While I was at the river side, I took a shot of the willows below the suspension bridge. They have been adding some late colour to the riverside scene but they are fading away now like the year.

Esk with late willows

The gentle flat cycle outing probably did my sore leg some good and I let that be my exercise for the day.

I watched the birds when I got home and once again, it was very quiet for most of the time at the feeder.  We had some busy days when the temperature dropped but it hit 13°C today and most of the birds must be happy to forage for food in the countryside at the moment.

The small flock of goldfinches returned over lunchtime, led by this handsome but slightly ruffled bird.

goldfinch ruffled

At times, there was a great deal of to-ing and  fro-ing and flapping of wings….

goldfinches on feeder

…and some smart one legged landing.

goldfinch arriving

On other occasions the landing had to be one legged as the other leg was being used to kick away the unfortunate occupier of the perch.

goldfinches coming and goin

A lone chaffinch appeared.

chaffinch and goldfinches

We took a walk round the garden and I was impressed by the staying power of the sweet rocket which would be long over by now in a normal year.

sweet rocket mid november

Mrs Tootlepedal liked the strong impression made by these primroses.

white primroses

The hips on the Goldfinch rose are  flourishing thanks to the warm summer.

goldfinch rose hips

And a few of the calendulas have suddenly taken a new lease of life and are looking as good as new.

bright calendula Nov

Not all growth is good.  Mrs Tootlepedal is a bit worried to see spring bulbs showing above ground at this time of year.  These tulips shouldn’t be visible now.

very early tulip shoots

I spent the afternoon doing useful things on my computer and in the evening, Mike and Alison came round as usual on a  Friday and Alison and I rounded off the day with some enjoyable duets.

The forecast is good for tomorrow so I might try another short, flat cycle ride to keep my leg exercised as today’s effort seems to have done no harm.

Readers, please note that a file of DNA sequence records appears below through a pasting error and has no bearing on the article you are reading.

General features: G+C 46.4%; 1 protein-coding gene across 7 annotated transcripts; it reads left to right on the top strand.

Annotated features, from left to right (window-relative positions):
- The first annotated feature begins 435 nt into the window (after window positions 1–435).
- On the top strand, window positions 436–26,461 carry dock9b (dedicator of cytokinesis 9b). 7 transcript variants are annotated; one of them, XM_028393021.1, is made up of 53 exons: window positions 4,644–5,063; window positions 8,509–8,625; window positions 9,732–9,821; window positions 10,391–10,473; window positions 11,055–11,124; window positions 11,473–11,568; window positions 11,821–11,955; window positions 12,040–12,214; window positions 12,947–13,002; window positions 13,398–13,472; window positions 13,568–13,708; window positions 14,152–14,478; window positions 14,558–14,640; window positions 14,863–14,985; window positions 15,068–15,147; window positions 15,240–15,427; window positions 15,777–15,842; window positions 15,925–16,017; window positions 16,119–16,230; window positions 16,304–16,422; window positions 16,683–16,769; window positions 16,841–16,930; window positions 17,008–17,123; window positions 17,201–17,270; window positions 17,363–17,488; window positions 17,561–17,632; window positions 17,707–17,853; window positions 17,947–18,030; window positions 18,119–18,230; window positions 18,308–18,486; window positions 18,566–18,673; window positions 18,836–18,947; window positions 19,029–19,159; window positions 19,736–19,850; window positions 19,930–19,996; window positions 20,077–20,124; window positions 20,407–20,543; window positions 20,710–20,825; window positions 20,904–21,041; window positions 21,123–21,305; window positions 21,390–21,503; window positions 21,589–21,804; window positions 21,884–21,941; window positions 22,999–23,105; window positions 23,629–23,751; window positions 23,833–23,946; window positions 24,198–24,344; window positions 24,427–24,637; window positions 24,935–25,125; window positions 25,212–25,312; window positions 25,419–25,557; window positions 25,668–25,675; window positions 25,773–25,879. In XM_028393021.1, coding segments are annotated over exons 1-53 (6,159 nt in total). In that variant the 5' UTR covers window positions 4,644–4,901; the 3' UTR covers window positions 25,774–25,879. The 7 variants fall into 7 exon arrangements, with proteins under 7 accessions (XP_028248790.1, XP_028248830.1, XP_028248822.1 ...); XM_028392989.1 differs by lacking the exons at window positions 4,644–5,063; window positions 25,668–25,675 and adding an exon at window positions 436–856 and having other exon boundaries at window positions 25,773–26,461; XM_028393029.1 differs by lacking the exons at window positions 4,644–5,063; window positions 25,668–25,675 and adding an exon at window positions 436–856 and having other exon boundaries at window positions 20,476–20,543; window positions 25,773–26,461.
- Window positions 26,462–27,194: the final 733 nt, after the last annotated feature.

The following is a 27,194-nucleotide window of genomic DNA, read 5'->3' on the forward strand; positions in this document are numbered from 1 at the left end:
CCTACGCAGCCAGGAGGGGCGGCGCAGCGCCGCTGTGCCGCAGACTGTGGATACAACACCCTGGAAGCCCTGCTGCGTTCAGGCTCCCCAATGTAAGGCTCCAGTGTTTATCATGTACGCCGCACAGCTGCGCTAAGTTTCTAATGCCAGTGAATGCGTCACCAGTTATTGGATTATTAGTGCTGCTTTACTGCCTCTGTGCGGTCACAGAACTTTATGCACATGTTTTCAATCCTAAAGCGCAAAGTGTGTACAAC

One of the goldfinches is the flying bird of the day today.

goldfinch nearly arriving

 

 

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Today’s picture shows  the space where a bridge used to be on Gaskells Walk.  Bruce and Lesley came across it when on a guided tour with Guthrie.  I suppose that they all girded their loins and leapt lightly across the gap.

nobridge

Apart from a negligible couple of flurries, the rain kept away today and was replaced by clouds and occasional sunshine and a strong, drying wind.

I took this picture to show the comparative improvement.

The back door

The back door as it should be.

And this…

Dam side

All is calm

Dropscone and I went round the morning run looking for scenes of devastation but we were disappointed.  The fallen wall at Holmfoot had been neatly cleared away and there were no other signs of the rain of yesterday.  Except one.  Last time we went round the morning run, we were very pleased to see the council men in their special sucking up vehicle vacuuming up the leaves and debris on the cycle track, leaving it safe and tidy.  When we went along it today, the road was covered at the same spot by a large outpouring of stones and gravel.  We managed to squeak past but as Dropscone pointed out, it is unlikely now that it will be cleared again in the next six months.